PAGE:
Cathode active materials such as NCM can be resynthesized from the leach liquor of spent LIBs by the co-precipitation method. The effect of impurities in resynthesized LIB cathode active materials on their electrochemical performance needs to be studied. The effect of Mg or Al impurities in leach liquor from spent LIBs on the electrochemical performance of resynthesized cathode active materials has been investigated [18,19]. However, there has been no study on the effect of Sn impurity on the LIB performance of resynthesized Ni-rich NCM, which has been highlighted as the most promising candidate for high-capacity cathode materials in LIBs due to their high energy density [20,21]. In this paper, we synthesized NCM with various amounts of Sn, simulating the resynthesis of NMC in leach liquor containing Sn from spent LIBs, and the effect of Sn on the LIB performance of NCM was investigated.

2. Materials and Methods

2.1. Synthesis of Materials

Precursors (Ni0.82Co0.12Mn0.06(OH)2) were synthesized by the hydroxide co-precipitation method, which is widely used to produce homogeneous compounds. A mixture of chelating agent (NH4OH), NaOH solution, and aqueous solutions of transition metal salts was pumped into a continuously stirred tank reactor. The resultant precursor slurry was filtered and washed multiple times, and then dried in an oven at 80 °C. Tin was incorporated by mixing dried precursors (Ni0.82Co0.12Mn0.06(OH)2, 10 g) and tin(II) ethoxide (0.05 g, 0.1 g, 0.15 g, and 0.3 g) in isopropyl alcohol (100 mL) at 60 °C. The final Ni-rich cathode active materials (Li[Ni0.82Co0.12Mn0.06]1−xSnxO2 (x = 0, 0.004, 0.008, 0.012, 0.024)) were prepared by calcinating a mixture of Sn-incorporated precursors and the stoichiometric amount of LiOH at 800 °C (heating rate: 3 °C min−1) in an O2 atmosphere for 24 h. Hereinafter, we denote the cathode active materials by their Sn wt %. Namely, we refer to Li[Ni0.82Co0.12Mn0.06]1−xSnxO2 (x = 0, 0.004, 0.008, 0.012, 0.024) as pristine, Sn 0.5 wt %, Sn 1.0 wt %, Sn 1.5 wt %, and Sn 3.0 wt %, respectively. The synthesis procedure is summarized in Scheme 1.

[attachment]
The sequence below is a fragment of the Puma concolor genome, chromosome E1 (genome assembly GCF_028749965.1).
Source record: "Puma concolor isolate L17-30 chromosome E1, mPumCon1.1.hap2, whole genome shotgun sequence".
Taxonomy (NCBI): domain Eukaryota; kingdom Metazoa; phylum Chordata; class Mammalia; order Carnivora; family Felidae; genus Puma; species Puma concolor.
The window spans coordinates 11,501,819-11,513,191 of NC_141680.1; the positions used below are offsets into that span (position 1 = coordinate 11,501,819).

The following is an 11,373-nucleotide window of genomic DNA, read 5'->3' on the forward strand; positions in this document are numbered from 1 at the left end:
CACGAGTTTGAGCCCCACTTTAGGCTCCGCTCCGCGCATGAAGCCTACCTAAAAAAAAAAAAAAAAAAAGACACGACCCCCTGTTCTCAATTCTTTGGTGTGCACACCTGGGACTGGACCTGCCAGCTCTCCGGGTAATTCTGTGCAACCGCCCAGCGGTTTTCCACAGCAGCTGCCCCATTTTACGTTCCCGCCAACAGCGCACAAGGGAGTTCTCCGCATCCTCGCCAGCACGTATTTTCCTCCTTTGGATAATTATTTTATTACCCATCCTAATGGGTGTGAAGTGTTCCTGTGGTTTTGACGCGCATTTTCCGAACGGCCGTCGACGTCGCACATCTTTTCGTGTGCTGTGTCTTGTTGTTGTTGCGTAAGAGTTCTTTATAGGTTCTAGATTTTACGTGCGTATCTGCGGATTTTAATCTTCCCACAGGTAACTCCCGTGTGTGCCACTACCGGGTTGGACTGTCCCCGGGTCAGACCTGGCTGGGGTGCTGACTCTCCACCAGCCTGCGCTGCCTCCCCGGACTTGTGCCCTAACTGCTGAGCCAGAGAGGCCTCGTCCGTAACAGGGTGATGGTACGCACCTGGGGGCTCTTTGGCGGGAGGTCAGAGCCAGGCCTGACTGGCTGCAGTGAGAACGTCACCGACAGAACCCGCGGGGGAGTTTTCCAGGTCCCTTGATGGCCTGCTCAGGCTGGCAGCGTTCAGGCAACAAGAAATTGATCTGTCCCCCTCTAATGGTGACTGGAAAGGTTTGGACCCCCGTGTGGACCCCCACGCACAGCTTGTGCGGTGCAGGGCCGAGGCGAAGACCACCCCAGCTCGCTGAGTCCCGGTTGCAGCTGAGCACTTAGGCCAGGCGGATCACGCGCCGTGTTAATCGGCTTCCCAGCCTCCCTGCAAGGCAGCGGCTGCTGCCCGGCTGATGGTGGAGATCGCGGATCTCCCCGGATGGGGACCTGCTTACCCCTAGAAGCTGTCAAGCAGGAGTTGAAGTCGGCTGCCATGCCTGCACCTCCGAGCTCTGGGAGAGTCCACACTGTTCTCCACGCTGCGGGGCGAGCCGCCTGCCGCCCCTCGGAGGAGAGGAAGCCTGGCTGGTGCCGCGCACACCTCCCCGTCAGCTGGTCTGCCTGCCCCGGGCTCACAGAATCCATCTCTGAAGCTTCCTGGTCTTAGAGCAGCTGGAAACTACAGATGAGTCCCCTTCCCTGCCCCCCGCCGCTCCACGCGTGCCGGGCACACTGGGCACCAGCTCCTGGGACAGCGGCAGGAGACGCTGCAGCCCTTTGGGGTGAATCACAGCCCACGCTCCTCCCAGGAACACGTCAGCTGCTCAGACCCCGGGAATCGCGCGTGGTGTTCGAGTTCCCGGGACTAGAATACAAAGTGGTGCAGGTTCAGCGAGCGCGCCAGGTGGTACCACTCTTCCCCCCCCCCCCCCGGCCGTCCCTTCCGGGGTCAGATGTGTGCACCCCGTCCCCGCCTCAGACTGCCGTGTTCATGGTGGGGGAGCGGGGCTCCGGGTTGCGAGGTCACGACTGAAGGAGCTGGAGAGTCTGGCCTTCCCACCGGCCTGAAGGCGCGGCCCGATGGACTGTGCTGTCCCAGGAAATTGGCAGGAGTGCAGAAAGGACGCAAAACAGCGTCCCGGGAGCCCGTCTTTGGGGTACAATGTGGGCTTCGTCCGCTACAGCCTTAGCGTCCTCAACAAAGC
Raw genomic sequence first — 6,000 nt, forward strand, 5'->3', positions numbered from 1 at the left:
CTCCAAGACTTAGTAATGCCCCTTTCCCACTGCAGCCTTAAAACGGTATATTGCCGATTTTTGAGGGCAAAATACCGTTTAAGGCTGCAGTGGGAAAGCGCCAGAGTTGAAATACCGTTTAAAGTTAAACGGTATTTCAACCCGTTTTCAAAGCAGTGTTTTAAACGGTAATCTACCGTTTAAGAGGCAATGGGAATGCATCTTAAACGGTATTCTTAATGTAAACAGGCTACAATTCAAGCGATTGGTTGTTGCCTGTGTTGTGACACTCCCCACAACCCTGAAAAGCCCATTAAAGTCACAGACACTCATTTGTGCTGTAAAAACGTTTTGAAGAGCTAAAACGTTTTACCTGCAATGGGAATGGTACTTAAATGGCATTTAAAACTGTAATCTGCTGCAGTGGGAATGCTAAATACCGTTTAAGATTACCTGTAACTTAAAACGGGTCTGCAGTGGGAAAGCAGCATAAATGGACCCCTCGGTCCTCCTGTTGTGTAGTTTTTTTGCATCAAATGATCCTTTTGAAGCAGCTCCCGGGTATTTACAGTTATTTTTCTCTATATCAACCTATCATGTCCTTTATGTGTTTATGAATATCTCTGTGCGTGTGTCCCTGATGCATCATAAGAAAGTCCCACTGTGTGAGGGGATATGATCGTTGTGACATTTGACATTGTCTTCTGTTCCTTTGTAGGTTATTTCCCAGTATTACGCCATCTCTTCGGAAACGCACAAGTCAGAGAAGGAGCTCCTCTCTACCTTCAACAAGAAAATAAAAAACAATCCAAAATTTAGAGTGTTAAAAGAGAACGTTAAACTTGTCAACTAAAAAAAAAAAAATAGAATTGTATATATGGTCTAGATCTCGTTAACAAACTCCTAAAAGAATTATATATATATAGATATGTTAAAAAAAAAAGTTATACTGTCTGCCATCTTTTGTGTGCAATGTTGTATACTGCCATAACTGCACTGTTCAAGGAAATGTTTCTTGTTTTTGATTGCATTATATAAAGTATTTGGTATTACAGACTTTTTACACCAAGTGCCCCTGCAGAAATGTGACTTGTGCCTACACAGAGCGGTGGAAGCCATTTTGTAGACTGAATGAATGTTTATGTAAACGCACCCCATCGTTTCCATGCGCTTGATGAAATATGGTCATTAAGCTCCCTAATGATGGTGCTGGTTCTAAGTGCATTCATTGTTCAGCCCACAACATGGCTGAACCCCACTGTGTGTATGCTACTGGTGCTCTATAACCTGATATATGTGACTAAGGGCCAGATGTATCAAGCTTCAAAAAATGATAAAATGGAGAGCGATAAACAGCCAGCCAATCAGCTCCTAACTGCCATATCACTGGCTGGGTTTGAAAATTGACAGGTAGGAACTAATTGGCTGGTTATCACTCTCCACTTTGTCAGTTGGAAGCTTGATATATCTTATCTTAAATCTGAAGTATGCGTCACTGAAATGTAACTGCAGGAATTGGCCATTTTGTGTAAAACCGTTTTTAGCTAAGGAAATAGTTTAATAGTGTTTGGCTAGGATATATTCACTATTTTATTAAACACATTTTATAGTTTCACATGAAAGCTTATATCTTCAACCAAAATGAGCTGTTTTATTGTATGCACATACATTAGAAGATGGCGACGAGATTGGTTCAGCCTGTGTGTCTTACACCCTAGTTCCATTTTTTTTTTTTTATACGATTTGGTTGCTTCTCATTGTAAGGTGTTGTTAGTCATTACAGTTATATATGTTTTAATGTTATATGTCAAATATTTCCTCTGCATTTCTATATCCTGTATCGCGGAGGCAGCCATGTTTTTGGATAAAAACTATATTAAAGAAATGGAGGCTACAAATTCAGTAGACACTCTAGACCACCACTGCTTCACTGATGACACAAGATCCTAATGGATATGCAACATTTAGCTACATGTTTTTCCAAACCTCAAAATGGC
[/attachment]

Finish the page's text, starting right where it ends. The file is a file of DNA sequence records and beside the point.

2.2. Physicochemical and Electrochemical Characterizations

The crystal structure of samples was obtained by X-ray diffraction (XRD, Panalytical Emprean, Eindhoven, The Netherlands). The particle morphology of samples was observed using a scanning electron microscope (SEM, JSM-6380, JEOL Ltd., Tokyo, Japan) and energy dispersive X-ray spectroscopy (EDS, JEM 2300, Oxford Ltd., Abingdon, UK). The combined bond state of samples was obtained using X-ray photoelectron spectra (XPS, K-alpha, Thermo, Waltham, MA, USA). The particle hardness of samples was measured using a particle compression tester (PCT, MCT-W500-EGA, Shimadzu, Kyoto, Japan).
Charge–discharge tests were performed using CR2032-type coin cells. Cathodes were prepared by mixing the cathode active materials, carbon black (Super-P), and polyvinylidene fluoride (KF1100) binder in a mass ratio of 95:2:3 respectively. Cells were assembled with the prepared cathodes, lithium metal as an anode, polyethylene film as a separator, and 1 M LiPF6 in a mixture of ethylene carbonate and ethyl methyl carbonate (1:2, volume ratio) as an electrolyte. The cells were cycled from 3.0 to 4.3, 4.4, or 4.5 V (vs. Li/Li+) at different C-rates at room temperature or at a high temperature (60 °C). Unless stated otherwise, potential values are based on Li/Li+ potential.

3. Results and Discussion

3.1. Physicochemical Characterizations of Sn-Incorporated Ni-Rich Cathode Active Materials